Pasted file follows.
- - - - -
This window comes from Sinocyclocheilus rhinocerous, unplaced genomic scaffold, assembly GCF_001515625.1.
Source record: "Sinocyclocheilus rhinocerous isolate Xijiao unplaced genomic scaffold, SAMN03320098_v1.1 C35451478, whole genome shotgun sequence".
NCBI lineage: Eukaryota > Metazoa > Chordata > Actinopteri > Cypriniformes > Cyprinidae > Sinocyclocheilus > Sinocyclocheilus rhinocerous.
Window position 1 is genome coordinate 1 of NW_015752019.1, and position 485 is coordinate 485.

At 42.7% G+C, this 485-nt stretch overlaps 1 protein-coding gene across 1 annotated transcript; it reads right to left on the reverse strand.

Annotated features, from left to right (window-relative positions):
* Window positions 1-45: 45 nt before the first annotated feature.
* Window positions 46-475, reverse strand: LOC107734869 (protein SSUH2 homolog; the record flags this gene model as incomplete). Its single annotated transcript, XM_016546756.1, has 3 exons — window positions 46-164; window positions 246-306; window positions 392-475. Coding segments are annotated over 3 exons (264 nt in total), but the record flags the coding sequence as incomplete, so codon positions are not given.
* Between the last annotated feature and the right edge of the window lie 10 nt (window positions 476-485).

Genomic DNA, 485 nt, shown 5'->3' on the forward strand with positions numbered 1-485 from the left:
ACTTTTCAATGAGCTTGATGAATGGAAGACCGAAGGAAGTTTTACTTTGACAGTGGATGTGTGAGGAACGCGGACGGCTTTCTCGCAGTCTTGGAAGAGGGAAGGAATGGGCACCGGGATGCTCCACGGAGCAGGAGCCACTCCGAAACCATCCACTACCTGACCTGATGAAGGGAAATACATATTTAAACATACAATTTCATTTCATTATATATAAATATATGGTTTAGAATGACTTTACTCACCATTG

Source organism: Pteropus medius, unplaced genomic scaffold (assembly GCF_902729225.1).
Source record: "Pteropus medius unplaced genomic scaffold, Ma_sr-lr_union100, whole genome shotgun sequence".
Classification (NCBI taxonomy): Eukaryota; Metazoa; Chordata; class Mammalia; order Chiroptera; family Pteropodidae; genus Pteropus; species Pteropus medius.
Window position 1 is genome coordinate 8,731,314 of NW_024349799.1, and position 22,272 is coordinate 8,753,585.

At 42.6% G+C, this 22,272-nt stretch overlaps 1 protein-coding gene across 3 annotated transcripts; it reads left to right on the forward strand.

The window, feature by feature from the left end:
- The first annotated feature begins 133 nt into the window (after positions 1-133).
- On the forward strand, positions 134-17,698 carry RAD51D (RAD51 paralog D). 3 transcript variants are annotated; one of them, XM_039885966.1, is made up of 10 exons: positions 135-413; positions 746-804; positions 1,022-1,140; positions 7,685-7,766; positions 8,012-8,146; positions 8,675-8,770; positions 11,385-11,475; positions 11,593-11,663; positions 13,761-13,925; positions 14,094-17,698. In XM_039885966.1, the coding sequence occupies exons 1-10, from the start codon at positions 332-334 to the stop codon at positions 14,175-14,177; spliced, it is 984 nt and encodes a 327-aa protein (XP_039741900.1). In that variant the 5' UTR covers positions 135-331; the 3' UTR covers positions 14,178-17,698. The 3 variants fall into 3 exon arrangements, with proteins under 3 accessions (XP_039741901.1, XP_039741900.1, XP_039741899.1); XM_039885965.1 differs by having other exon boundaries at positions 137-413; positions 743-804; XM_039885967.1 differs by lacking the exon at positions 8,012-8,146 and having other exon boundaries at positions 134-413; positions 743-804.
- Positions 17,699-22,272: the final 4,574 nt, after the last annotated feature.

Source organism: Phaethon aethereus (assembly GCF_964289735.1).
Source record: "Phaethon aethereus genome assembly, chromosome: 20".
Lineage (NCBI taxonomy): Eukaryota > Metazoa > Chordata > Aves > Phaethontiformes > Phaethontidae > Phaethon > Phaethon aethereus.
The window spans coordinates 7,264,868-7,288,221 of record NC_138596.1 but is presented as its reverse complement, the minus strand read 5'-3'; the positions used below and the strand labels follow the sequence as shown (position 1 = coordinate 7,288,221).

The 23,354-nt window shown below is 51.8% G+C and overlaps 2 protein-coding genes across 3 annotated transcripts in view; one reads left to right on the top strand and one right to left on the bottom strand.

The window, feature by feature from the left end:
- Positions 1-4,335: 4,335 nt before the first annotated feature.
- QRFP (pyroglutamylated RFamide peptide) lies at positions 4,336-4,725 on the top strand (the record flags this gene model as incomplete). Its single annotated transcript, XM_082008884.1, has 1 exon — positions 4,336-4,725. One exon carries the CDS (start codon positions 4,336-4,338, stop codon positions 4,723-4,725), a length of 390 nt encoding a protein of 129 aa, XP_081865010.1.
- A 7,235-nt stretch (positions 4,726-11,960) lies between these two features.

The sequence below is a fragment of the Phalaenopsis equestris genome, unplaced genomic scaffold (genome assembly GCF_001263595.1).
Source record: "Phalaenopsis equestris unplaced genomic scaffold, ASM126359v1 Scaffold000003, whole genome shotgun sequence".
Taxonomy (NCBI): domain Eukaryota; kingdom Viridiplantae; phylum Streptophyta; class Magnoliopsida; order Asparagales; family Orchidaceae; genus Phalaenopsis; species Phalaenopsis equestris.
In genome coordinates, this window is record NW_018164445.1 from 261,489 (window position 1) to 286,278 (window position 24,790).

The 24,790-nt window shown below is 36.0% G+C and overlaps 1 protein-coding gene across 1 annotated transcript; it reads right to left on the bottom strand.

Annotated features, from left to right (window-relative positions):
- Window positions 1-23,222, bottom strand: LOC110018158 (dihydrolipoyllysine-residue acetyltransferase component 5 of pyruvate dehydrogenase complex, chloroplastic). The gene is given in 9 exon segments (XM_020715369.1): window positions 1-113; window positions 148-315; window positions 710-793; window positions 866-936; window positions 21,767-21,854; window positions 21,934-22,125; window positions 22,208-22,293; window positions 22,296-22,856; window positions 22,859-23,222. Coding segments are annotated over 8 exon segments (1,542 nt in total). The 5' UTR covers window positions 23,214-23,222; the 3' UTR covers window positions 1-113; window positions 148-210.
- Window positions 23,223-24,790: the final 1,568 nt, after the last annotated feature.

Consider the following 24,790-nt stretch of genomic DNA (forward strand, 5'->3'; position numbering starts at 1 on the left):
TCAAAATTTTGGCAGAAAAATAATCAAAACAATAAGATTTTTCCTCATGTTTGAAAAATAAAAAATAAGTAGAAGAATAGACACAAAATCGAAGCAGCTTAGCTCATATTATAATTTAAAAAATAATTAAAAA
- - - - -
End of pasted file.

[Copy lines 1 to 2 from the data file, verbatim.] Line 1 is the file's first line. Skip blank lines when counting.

This window comes from Sinocyclocheilus rhinocerous, unplaced genomic scaffold, assembly GCF_001515625.1.
Source record: "Sinocyclocheilus rhinocerous isolate Xijiao unplaced genomic scaffold, SAMN03320098_v1.1 C35451478, whole genome shotgun sequence".